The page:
1
$\begingroup$

I have a question about the calculation of RSA decryption with the help of the CRT (Chinese Remainder Theorem).

If $c$ is the crytogram, $m$ the message, $d$ the private key and $p, q$ the primes. Then in RSA with CRT they use:

$m_1 = c^d \bmod p = c^{(d \bmod (p-1))} \bmod p$ with the help of Fermat's little theorem (FLT).

But for FLT you need that $\text{gcd}(c,p)=1$ That is given if $c$ is less than $p$ because $p$ is a prime. But what is, if $c$ is bigger (because $c = m^e \bmod p*q$)? Then we can have $\text{gcd}(c,p)=p$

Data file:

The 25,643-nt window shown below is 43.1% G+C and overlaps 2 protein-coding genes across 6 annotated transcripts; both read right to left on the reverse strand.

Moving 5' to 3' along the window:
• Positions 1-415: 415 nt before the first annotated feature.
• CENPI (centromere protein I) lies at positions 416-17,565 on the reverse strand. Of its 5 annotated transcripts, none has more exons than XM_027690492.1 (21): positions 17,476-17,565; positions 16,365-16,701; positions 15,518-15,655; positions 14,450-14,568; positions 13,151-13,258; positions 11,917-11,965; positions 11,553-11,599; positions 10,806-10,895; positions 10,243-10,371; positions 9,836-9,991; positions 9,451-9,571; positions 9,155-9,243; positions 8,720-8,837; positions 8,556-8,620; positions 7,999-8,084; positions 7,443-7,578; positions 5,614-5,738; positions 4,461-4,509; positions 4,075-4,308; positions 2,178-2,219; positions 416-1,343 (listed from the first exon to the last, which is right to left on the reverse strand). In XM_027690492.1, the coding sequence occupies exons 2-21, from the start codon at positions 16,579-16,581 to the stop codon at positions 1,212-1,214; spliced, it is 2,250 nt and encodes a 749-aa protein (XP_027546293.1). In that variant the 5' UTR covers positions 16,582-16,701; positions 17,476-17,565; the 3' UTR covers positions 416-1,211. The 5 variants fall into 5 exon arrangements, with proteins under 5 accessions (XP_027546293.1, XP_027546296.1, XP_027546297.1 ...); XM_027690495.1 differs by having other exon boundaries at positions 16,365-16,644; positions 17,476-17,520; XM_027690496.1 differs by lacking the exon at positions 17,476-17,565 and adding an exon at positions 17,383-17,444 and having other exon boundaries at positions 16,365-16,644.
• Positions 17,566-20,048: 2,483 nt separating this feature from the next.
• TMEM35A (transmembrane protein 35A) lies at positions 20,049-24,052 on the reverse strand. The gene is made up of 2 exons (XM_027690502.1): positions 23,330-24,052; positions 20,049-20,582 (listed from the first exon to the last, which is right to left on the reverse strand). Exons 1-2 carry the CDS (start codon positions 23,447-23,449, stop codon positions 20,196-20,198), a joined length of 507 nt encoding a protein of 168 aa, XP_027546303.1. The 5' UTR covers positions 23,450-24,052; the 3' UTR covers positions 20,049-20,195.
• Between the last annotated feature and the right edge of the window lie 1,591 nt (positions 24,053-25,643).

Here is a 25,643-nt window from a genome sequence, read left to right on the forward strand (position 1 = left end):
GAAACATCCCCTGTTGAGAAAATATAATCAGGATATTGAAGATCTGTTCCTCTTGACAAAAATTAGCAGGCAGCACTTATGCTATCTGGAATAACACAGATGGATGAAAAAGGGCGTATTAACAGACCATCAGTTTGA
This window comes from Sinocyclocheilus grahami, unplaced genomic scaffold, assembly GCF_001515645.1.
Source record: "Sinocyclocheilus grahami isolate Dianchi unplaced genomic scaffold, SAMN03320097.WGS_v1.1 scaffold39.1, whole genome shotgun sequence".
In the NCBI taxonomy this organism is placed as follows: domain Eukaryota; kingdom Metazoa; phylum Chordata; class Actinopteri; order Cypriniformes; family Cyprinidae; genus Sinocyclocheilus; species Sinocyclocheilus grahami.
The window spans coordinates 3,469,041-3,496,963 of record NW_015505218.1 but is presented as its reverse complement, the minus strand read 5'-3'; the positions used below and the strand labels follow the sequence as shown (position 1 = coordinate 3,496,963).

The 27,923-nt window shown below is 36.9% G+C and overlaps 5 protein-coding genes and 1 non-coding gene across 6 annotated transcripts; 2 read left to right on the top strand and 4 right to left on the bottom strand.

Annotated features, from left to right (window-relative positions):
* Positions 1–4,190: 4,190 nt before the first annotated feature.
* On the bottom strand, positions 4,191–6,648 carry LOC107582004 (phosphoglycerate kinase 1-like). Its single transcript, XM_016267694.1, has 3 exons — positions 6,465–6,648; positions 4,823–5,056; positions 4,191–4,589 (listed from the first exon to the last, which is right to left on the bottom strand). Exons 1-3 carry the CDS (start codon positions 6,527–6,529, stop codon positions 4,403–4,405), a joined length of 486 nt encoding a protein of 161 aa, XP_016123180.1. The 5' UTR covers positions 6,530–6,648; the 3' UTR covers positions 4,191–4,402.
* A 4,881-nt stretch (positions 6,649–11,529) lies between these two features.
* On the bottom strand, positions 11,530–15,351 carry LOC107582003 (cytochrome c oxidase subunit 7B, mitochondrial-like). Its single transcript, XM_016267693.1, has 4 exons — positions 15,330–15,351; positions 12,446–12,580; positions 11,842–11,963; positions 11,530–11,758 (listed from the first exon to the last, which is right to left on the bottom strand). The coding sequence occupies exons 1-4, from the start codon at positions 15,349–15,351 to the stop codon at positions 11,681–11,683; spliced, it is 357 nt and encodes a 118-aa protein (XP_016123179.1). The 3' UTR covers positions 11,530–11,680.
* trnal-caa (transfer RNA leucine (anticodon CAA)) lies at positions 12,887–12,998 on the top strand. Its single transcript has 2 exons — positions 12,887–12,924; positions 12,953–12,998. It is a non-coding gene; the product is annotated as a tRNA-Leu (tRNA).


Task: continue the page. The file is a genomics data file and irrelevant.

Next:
Does FLT also apply in this case? Or did I do something wrong?

$\endgroup$
1
  • 2
    $\begingroup$ Welcome to Cryptography. Check the answer by Thomas. $\endgroup$
    – kelalaka
    Jul 9 '19 at 11:12

Browse other questions tagged or ask your own question.